I was involved in advanced brushless motor development for a couple of years. It was an interesting period of time. We did a lot of cool work on advanced thermal packaging, winding encapsulation, advanced robotic actuators, ultra light weight starter/alternator, hybrid minivans. Pretty cool stuff.
One afternoon we were working on the question of bond strength of epoxy. the problem was how to bond neodymium iron boron magnets to a steel rotor. As the RPM increases, the centrifugal forces is increasing exponentially to tear the magnet off the rotor. This is especially annoying when you are trying to engineer a high RPM rotor.
We were meeting in the “pit” where a shack had been erected to provide a safe enviornment to exercise various rotor designs in the hope of creating a reliable design. A group of us were discussing the pro’s and con’s of a particular design. What was shocking was that it was apparent from the conversation that non of the younger guys on the team, recent college grads, knew how to construct a single variable experiment.
So I started asking the guys, ‘have any of you taken logic and scientific method?” Blank stares. ‘Uh, no’ Anybody heard of Mills Methods? ‘Nope” Further conversation revealed that the course Logic and Scientific Method, was no longer required for graduation in engineering.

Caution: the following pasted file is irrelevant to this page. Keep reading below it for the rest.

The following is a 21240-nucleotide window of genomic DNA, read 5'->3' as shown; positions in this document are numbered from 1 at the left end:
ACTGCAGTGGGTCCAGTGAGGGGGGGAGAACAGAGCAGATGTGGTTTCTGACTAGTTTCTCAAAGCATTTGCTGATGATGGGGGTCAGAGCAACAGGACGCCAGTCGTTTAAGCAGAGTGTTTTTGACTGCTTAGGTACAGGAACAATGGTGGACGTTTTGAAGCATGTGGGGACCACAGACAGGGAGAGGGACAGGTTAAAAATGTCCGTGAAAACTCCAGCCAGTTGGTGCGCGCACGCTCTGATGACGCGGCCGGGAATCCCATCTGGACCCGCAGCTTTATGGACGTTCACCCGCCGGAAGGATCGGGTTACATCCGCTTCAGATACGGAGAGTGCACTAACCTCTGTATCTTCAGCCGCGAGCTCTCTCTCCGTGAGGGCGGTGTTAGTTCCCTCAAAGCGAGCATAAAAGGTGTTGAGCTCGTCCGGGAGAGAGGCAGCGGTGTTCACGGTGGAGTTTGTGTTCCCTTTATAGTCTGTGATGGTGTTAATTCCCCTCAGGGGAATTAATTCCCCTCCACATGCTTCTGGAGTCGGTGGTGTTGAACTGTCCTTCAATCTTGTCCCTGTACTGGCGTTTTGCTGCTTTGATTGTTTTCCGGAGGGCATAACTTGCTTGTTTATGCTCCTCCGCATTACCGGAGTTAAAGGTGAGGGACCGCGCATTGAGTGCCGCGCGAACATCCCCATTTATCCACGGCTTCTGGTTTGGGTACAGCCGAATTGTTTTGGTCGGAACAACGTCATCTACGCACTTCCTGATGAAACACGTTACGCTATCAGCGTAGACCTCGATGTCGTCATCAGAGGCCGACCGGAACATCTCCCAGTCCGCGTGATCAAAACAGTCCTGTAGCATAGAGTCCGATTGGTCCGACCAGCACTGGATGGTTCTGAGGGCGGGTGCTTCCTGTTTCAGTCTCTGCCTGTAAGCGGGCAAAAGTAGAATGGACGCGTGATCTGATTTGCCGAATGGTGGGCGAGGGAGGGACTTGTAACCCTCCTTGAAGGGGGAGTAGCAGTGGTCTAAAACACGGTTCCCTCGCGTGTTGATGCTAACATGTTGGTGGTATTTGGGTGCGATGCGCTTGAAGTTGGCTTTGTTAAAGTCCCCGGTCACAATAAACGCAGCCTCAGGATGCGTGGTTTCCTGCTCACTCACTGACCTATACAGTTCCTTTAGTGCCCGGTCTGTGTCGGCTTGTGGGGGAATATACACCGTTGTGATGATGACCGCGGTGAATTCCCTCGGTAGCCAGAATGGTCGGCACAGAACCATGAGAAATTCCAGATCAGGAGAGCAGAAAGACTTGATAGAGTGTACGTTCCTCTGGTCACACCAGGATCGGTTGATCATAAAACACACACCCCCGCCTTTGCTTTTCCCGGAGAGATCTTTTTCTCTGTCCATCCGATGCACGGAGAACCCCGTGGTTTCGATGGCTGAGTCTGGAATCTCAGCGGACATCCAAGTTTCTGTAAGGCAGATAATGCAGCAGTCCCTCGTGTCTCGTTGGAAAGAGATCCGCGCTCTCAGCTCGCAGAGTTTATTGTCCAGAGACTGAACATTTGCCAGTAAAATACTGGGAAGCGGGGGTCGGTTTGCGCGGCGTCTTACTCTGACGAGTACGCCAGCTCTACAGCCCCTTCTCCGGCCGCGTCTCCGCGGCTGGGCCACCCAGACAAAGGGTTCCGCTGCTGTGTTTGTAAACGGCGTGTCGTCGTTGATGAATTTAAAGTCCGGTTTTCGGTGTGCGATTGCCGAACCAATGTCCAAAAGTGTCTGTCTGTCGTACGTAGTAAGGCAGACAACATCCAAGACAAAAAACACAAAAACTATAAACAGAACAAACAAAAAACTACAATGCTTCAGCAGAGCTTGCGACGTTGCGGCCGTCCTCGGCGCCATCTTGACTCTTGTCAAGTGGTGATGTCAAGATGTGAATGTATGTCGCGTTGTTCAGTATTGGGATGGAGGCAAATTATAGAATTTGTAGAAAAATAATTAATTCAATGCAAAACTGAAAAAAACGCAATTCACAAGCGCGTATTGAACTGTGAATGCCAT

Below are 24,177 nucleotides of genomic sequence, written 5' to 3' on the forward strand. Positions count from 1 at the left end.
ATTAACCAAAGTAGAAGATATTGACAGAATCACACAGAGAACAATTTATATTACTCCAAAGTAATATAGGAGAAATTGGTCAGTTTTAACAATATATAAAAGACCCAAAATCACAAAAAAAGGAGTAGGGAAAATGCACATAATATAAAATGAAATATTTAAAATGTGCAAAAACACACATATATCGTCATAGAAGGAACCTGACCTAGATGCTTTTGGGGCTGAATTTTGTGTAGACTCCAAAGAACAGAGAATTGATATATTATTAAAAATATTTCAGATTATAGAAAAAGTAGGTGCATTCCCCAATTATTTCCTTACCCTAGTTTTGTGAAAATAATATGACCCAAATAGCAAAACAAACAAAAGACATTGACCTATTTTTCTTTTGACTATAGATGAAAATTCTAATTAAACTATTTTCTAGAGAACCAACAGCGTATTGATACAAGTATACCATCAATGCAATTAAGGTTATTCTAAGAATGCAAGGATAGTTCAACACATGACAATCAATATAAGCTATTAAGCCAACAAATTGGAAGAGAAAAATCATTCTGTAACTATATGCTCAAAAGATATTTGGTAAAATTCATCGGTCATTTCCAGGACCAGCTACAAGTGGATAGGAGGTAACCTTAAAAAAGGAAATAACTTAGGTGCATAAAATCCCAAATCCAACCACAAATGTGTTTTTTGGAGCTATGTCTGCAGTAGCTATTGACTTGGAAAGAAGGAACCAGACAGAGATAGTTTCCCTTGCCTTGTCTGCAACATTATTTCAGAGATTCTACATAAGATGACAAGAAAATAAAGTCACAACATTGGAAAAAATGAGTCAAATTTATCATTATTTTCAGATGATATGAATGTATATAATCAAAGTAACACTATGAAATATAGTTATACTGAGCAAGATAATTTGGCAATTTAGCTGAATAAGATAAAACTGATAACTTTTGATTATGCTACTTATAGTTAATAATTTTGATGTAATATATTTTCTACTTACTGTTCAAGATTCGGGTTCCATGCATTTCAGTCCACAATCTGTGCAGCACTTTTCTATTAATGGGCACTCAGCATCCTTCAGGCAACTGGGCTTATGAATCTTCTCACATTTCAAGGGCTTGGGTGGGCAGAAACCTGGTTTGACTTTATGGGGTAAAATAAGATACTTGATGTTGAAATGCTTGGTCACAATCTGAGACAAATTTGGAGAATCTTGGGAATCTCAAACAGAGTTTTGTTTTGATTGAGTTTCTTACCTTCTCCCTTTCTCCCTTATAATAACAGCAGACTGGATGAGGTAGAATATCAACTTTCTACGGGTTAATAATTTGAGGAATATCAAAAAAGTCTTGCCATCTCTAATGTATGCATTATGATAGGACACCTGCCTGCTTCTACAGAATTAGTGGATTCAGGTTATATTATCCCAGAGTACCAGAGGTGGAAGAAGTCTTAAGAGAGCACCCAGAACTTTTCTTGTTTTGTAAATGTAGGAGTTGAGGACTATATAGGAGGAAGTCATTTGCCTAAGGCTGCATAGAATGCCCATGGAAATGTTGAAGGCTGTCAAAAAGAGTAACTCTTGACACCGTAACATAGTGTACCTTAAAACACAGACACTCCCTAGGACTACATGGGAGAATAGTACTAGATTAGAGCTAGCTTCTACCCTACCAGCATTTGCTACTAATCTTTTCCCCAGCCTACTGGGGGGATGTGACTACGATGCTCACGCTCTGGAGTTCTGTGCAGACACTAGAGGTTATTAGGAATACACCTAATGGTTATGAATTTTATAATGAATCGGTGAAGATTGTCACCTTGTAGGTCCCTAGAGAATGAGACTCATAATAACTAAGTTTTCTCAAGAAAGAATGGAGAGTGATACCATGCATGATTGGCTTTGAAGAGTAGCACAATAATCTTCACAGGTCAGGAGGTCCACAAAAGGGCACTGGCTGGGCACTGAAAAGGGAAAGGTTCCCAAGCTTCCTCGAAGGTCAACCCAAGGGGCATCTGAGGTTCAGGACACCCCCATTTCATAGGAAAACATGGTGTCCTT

Well, we got through the afternoon and successfully tested the rotor. And we got to a working design without major incident. But it was touch and go for a while.
I mention all this because the recent commentary from some readers reminded me of the importance of the subject. On the one hand, Logic and Scientific method may not sound like a big deal. But critical thinking is necessary in the engineering field. And in life as well.
If we don’t understand the information and context of the deluge of input that we are surrounded by, we will surely be the victims of it. The proper role of education is to equip students with tools so they learn HOW to think. Instead we are surrounded by information that tells us WHAT to think. There is a big difference. And we need to understand that difference.
Whether it’s Global Warming, Energy Policy, whatever. I approach these subjects with some skepticism because the dominant media conversation is purposely obscured. For example, the Wind Energy advocates never talk about how much their stuff costs and what the typical payback period is. It simply doesn’t make sense that the dialogue is so obscured, and when people make their arguments obscure, as our politicians tend to do, it’s time to be suspicious and look for answers.
As regards simple metrics like return on investment, my background is industrial. Historically, we look for 1-2 year payback. If it’s not in that time frame, it’s not likely to happen. And we need to apply that hurdle to the alternative energy arena. Government may have a role to play, but we also need an aducated and informed electorate that understands the difference between fact and fiction, and people that are engaged in the decision making process.